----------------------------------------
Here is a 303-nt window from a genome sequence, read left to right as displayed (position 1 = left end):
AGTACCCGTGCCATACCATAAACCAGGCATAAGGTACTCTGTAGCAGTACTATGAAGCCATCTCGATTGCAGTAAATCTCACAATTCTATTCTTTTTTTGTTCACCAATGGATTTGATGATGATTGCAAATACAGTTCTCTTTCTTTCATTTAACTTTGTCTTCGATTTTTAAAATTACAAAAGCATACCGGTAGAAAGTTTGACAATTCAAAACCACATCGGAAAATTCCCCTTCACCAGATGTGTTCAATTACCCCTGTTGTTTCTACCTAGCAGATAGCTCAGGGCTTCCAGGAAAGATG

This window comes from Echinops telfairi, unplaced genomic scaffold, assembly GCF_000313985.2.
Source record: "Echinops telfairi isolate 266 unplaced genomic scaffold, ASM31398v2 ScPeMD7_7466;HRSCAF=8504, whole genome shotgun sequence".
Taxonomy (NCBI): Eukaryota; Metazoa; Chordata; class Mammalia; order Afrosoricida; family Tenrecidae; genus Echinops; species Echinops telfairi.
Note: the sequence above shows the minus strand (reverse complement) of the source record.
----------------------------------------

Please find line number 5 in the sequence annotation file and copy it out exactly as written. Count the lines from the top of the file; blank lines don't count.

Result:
Taxonomy (NCBI): Eukaryota; Metazoa; Chordata; class Mammalia; order Afrosoricida; family Tenrecidae; genus Echinops; species Echinops telfairi.